Every song is unique and is designed with its own style, but it goes without saying that the vocals of your track are the main focal point for your listener. This is the part of a track they’ll listen to, relate to, and resonate with.
This is why it’s so important to invest time in making sure they’re recorded to a professional level. While there’s no definitive way to record vocals, there are plenty of things you can consider in order to achieve the best results.
Today, we’re going to explore several tips to help you achieve this professional level, ensuring your vocals are recorded to the highest possible quality so that they make maximum impact.
1. The Room
The most important factor you’ll want to think about, even before you start thinking about your mics, is the room that you’re recording your vocals in.
The acoustics of a room will be a definitive factor as to the quality that your audio is recorded.
If you’re recording in a small room, the sound is going to reflect closer together, resulting in less audio decay, but you may find the sound thinner, and it could even sound strange. In a larger room, your vocals may sound boomy and produce an echo or reverb-like sound.
Of course, each room is going to vary dramatically, so if you’re recording your vocals at home, your best bet may be to try recording in each room to see what works best.
Go for a medium-sized room that feels balanced and doesn’t have many objects in it that may distort your sound. Sound-proofing can also be extremely beneficial.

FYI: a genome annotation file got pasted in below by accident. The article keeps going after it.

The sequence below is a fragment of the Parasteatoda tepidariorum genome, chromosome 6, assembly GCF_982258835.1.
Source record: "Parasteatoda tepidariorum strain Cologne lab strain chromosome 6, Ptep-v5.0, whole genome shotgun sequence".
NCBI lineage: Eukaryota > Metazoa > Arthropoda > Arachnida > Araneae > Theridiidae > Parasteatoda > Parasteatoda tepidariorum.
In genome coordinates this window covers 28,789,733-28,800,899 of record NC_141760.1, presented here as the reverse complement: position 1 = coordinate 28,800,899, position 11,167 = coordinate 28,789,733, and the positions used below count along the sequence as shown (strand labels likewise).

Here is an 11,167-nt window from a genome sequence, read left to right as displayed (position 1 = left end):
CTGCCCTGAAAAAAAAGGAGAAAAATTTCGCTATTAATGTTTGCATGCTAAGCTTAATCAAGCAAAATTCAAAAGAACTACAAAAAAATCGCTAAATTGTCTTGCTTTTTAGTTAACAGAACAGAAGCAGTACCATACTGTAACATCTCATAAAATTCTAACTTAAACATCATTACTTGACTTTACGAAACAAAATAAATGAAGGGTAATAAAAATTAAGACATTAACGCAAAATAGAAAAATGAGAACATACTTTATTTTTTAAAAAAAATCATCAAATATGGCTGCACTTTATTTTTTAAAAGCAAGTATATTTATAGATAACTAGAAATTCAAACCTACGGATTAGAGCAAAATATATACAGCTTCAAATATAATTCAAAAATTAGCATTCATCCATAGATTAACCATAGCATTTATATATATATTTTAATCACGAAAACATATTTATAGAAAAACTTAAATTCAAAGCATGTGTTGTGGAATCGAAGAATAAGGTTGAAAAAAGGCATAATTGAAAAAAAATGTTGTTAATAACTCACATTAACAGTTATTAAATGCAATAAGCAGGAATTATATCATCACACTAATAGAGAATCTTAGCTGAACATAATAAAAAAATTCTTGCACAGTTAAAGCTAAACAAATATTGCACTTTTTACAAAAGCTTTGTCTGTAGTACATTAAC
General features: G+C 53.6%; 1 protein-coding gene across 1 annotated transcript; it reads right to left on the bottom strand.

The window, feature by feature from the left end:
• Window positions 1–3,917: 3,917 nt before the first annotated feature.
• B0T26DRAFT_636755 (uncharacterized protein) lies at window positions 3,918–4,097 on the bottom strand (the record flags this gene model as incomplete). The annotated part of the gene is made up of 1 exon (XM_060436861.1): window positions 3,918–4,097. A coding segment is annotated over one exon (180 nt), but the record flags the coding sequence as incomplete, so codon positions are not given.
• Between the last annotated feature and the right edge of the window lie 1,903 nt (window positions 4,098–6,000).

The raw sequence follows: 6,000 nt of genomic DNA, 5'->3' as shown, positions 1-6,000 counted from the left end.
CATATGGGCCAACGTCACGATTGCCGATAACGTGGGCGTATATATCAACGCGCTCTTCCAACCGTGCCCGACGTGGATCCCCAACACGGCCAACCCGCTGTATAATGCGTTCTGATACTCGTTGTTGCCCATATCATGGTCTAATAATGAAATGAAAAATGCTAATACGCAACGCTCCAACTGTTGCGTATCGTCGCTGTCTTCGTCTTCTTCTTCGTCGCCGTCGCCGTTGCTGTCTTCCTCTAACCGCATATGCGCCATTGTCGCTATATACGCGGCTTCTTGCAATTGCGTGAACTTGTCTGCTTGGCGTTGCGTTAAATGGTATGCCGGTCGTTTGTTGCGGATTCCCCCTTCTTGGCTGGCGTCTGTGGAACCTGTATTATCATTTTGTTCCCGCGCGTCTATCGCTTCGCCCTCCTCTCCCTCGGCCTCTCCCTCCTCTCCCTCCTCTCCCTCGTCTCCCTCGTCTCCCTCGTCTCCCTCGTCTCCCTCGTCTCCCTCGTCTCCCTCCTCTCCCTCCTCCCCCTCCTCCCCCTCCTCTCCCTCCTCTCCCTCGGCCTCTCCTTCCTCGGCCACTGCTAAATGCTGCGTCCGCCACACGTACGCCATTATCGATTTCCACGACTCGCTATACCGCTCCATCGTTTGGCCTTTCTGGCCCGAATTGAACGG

2. Choosing the Right Mic
Depending on the type of vocals you’re going to be recording, you’re going to want the right mic for the job. Of course, singing opera is much different from rapping, so purchasing dedicated mics is a great way of helping you record the best sound.
Likewise, if you’re not singing, but say recording the vocals for a podcast, there’s an extensive range of shotgun mics for your DSLR camera that can help you record the vocals more suitably. Whatever vocals you’re recording, it pays to research the best mic for the job.
3. Setting Up Your Mic Correctly
When you’ve got the right mic for the job, the next task is to set it up. Place the diaphragm of the mic, so it’s facing your lips and make sure you test the sound with headphones, so you can hear the output properly. About 2-3 inches from your lips should be ideal.
It’s also a great idea to use a pop filter for when you make ‘p’ and ‘t’ sounds. This is an essential piece of kit in nearly every type of vocals you’ll be recording.
4. Experiment with Levels
Since every type of recording is different, there’s no hard and fast rule as to what levels you should be using, so it’s important to experiment so you can find the setup that works best for you.
You’ll also want to check the computer to make sure your levels aren’t peaking or clipping which will ruin the quality of your sound.
5. Don’t Settle for One Take
Perhaps the most important tip to remember is the fact that you’re probably not going to get things perfect in the first time.
This means recording the same piece at least 3-5 times, giving yourself a range of options on what sounds best for you.
This is also important because it may take several takes to warm up your mic and your voice, ensuring you nail the version you’re going to use.